Thursday 30thThe Diary Of A Teenage Girl (Netflix UK) is one of the best coming-of-age movies I've seen in a long time and contains a fantastic central performance from young Bel Powley that, if there were any justice in the world, would have landed her an Oscar nomination. Set in '70s San Francisco, it sees Powley lose her virginity to and begin an affair with Alexander Skarsgård, who just happens to be her mother's boyfriend. In The Film Programme (16:00, BBC Radio 4), presenter Francine Stock talks to James Spinney and Peter Middleton, the makers of a ground-breaking documentary, Notes On Blindness, that also has a version in Virtual Reality.

Youth: Bel Powley stars in The Diary Of A Teenage Girl

Friday July 1st: Absolutely Fabulous: The Movie hits cinemas today - probably about 20 years too late, if I'm honest. Still the trailer has its moments as Jennifer Saunders' Edina accidentally bumps off Kate Moss and she and Patsy (Joanna Lumley) flee to the French Riviera. The parade of celebrity cameos includes Jon Hamm, Gwendolen Christie and Rebel Wilson. In stark contrast is Alex Ross Perry's dark drama Queen Of Earth, which gets a limited cinema release from today but is out on Blu-ray on July 11th. Brought low by tragedy, Catherine (Elizabeth Moss) goes to stay with her old childhood friend Virginia (Katherine Waterston) at her remote lakeside house. But the two quickly realise they have drifted apart over the years as the tensions between them start to bubble up. Both leads are fantastic in a downbeat story about fragility - both of friendship and the human heart. Is it really too much to ask that Kermode And Mayo's Film Review (12:00, BBC Radio Five Live) be given a regular day and time, rather than constantly moving it around to accommodate sport of one variety or another? Last week it was broadcast on a Thursday, this week it starts at noon and is only on for an hour. There's always the podcast, I suppose, which is mercifully free of interruptions from the football, tennis, cricket or pro-celebrity balloon popping. Jesse Eisenberg is the guest this week, talking about the aforementioned Now You See Me 2.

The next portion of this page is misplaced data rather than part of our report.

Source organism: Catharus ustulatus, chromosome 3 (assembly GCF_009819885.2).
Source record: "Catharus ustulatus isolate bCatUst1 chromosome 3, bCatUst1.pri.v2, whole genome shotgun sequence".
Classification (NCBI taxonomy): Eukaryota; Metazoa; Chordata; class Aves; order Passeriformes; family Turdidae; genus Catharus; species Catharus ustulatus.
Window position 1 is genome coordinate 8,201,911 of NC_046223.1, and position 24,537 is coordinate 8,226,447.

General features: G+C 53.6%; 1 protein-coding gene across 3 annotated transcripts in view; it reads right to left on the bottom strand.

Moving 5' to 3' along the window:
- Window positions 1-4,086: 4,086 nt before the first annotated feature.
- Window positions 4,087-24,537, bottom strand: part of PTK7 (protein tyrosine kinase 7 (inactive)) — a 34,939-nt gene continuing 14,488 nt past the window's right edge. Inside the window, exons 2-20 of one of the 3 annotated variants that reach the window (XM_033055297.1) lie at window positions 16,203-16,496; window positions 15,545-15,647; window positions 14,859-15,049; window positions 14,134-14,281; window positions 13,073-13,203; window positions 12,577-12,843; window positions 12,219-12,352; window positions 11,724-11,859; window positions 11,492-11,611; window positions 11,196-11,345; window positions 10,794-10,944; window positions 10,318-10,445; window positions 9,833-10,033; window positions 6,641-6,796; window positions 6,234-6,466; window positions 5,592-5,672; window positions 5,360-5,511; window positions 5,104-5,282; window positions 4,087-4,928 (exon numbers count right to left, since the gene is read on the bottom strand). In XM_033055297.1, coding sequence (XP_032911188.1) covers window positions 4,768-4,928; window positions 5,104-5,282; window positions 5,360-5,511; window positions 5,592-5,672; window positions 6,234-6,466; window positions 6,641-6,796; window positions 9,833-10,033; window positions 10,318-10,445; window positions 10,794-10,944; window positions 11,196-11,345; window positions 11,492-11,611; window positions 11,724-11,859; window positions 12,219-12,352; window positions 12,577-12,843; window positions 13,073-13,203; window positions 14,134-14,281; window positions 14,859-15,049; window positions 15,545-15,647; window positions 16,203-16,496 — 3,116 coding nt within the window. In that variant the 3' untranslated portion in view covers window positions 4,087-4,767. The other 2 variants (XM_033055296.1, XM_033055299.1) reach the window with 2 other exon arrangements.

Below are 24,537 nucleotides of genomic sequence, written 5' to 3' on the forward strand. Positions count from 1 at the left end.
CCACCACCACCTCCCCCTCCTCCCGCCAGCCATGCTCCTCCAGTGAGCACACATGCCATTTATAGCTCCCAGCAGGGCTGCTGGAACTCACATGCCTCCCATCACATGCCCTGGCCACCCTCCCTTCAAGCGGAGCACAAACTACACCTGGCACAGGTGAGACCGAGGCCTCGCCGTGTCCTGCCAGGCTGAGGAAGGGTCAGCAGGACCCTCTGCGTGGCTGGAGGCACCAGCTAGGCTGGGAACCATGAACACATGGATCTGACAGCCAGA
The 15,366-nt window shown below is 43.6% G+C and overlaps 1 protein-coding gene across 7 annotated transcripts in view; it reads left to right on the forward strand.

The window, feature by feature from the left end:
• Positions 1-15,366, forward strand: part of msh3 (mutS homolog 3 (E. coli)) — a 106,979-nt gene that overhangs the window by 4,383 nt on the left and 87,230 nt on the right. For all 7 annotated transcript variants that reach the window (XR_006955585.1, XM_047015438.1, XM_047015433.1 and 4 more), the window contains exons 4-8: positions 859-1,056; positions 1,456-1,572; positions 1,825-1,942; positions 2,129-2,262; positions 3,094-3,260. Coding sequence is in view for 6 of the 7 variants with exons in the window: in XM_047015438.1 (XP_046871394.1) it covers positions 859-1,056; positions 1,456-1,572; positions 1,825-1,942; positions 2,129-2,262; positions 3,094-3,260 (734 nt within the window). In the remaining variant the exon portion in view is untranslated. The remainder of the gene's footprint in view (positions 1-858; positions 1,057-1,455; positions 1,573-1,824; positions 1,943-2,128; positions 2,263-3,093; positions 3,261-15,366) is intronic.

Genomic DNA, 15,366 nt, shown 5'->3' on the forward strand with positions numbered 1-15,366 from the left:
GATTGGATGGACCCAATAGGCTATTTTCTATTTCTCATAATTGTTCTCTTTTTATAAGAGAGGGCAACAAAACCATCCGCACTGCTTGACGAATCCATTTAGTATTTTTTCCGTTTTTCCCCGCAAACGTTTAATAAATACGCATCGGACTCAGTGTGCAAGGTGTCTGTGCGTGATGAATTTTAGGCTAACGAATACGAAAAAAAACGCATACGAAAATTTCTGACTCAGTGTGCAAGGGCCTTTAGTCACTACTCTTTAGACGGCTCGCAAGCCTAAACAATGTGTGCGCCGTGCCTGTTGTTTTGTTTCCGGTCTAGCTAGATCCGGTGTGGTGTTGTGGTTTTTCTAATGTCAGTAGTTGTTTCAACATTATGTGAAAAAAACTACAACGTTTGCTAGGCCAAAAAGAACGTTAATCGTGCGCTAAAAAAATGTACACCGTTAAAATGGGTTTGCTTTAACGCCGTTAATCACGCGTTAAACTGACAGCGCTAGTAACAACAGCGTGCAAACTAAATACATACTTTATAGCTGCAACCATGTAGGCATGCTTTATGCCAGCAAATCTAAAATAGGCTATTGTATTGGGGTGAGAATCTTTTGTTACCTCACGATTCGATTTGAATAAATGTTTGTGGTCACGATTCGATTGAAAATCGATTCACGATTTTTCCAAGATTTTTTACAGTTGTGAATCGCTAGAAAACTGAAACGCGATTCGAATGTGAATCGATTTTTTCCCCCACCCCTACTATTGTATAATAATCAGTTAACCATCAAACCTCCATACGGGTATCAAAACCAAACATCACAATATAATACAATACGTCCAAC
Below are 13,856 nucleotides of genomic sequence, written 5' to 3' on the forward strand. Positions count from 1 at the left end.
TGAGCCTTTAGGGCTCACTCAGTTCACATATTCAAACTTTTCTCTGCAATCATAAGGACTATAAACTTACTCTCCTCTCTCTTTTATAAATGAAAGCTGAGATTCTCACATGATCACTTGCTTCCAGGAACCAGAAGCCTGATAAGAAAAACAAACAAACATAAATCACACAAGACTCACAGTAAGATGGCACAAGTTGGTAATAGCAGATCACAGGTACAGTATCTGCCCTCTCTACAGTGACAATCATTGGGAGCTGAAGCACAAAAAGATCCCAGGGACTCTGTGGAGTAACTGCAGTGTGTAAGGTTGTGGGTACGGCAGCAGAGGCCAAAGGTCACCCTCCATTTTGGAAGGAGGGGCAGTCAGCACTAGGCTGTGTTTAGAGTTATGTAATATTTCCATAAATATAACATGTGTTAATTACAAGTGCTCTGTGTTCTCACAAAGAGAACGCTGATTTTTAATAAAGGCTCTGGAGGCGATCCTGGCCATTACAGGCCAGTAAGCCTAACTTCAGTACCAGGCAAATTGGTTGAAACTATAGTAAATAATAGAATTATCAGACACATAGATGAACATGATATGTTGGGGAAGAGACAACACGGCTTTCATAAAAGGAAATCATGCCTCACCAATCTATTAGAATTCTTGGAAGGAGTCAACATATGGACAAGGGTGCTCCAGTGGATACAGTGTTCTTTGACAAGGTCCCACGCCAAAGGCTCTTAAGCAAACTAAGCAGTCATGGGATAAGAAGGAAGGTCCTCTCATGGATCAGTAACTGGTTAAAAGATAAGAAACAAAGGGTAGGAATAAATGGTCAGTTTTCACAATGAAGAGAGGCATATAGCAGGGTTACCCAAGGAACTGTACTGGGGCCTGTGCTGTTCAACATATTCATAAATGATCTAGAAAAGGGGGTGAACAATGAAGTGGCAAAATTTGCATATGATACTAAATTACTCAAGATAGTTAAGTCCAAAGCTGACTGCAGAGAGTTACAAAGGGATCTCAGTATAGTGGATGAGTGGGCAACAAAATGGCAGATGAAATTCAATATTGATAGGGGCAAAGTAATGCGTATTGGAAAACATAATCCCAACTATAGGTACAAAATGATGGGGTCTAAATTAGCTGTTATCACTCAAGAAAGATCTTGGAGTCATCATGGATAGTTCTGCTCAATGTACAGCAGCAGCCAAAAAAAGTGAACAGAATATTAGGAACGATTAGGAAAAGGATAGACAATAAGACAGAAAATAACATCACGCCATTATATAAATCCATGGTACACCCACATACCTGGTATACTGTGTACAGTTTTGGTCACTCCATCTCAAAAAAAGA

Royal rumble: Shattered bonds in Queen Of Earth 

Saturday 2nd: I've written about Ridley Scott's The Counsellor (23:15, Film4) on here before so won't go over it all again. Suffice to say, it's a barking-mad film that is uneven, ridiculous and utterly infuriating, yet one I retain a sizeable soft spot for. That scene at the beginning with Penélope Cruz and Michael Fassbender having sex makes me cringe just thinking about it. Far more sensible is Alfred Hitchcock's Psycho (01:30, Film4) which, 56 years on from its release, remains pretty much perfect. It seems thoroughly bizarre the director had such a fight to bring his adaptation of Robert Bloch's novel of the same name to the screen.
Sunday 3rd: Clueless (13:20, Channel 4) is Amy Heckerling's clever and funny adaptation of Jane Austen's Emma. Alicia Silverstone's high school queen creates a monster when she takes an unpopular girl (
Brittany Murphy) under her wing. Expect a few edits for language.

Austen power: Clueless adapts the novel Emma 

UK box-office top 10
1. Me Before You 
2. Teenage Mutant Ninja Turtles: Out Of The Shadows 
3. Alice Through The Looking Glass
4. Warcraft: The Beginning R
5. X-Men: Apocalypse R
6. The Nice Guys R
7. The Boss
8. Angry Birds 
9. Mother's Day 
10. The Jungle Book R

All information correct at time of publication


  1. Tsk, the late Brittany Murphy was Silverstone's protege in Clueless; Dash was the best friend. Turn in your 90's teen movie credentials!

  2. That's what happens when you try to write about a film you haven't seen in a decade on a hangover and five hours sleep! Thanks for pointing it out - I've now corrected it.